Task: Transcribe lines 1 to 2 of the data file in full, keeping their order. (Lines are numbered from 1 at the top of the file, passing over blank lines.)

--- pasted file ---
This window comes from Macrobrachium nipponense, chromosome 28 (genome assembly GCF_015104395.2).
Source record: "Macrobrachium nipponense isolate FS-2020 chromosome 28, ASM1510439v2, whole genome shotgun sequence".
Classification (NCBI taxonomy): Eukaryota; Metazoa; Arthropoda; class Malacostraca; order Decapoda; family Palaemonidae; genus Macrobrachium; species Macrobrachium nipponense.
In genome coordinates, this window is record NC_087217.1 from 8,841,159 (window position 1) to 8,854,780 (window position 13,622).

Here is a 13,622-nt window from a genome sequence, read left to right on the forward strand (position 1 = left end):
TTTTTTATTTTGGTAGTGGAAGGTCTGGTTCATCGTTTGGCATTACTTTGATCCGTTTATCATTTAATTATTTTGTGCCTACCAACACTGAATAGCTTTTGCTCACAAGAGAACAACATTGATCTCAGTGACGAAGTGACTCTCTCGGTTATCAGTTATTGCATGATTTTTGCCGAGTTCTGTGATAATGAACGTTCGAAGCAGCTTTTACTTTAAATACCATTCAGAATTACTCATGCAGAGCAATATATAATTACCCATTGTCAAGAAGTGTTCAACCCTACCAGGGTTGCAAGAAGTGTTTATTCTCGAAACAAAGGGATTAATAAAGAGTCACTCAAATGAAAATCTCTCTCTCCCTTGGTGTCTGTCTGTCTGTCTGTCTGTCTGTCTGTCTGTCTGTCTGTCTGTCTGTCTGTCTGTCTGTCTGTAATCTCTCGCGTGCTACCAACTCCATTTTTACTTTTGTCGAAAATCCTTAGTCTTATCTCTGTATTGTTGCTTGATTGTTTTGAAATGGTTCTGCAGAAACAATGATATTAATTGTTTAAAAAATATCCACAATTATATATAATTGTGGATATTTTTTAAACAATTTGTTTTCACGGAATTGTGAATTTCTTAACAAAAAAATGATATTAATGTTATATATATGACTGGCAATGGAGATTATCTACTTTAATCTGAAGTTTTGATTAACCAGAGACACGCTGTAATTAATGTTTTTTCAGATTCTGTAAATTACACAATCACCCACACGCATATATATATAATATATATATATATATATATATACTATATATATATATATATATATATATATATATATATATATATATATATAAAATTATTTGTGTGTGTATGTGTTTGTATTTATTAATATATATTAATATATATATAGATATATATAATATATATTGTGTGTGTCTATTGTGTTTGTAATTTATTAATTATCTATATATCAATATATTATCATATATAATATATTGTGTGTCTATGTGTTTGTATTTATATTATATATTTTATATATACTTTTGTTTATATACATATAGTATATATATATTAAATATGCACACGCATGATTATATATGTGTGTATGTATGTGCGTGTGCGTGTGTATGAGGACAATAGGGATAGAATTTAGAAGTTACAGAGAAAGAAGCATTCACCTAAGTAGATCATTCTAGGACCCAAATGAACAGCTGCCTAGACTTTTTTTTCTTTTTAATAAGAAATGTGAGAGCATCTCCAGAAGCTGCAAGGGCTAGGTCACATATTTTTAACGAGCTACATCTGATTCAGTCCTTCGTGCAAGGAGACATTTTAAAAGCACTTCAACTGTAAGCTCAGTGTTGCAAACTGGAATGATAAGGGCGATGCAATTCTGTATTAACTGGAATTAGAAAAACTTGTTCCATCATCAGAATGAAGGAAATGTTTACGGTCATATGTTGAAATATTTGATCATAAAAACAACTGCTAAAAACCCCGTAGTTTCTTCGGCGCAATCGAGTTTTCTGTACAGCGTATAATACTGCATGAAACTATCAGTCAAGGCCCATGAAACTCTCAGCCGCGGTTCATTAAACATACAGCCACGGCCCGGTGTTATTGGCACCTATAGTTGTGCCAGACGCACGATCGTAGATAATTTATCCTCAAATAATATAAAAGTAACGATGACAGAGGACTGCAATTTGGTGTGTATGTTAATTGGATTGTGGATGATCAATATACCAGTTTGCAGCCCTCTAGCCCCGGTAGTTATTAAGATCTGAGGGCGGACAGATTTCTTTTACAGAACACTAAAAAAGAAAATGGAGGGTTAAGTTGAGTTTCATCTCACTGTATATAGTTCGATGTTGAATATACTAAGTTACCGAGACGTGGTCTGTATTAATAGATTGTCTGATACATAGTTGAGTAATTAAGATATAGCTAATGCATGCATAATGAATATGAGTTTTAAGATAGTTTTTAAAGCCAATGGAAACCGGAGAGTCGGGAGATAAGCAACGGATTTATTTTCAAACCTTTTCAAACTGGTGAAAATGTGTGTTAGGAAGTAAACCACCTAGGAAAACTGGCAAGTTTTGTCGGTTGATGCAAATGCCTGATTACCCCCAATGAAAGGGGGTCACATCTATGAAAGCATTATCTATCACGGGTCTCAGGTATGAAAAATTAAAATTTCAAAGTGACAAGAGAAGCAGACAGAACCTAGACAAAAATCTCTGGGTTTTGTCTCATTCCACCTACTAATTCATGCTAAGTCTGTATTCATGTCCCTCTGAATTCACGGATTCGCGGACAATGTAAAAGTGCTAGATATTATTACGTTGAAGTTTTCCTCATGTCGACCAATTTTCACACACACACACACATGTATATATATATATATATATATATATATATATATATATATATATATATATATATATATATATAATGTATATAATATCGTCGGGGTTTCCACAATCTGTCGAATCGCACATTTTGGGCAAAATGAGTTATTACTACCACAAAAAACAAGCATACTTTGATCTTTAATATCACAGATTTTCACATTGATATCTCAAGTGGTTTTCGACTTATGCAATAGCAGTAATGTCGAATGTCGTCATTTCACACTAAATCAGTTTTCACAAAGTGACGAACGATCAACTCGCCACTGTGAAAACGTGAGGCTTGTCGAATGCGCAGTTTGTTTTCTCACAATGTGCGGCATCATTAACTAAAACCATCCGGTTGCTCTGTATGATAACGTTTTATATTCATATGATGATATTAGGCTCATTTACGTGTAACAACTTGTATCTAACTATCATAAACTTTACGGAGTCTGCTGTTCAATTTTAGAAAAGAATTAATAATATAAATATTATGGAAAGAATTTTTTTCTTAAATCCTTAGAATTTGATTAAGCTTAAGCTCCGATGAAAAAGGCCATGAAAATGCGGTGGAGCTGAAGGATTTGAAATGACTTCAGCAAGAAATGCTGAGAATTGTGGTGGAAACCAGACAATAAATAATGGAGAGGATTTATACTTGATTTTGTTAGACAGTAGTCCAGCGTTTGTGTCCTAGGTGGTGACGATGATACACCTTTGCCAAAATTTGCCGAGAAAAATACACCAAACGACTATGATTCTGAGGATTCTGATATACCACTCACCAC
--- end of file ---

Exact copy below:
This window comes from Macrobrachium nipponense, chromosome 28 (genome assembly GCF_015104395.2).
Source record: "Macrobrachium nipponense isolate FS-2020 chromosome 28, ASM1510439v2, whole genome shotgun sequence".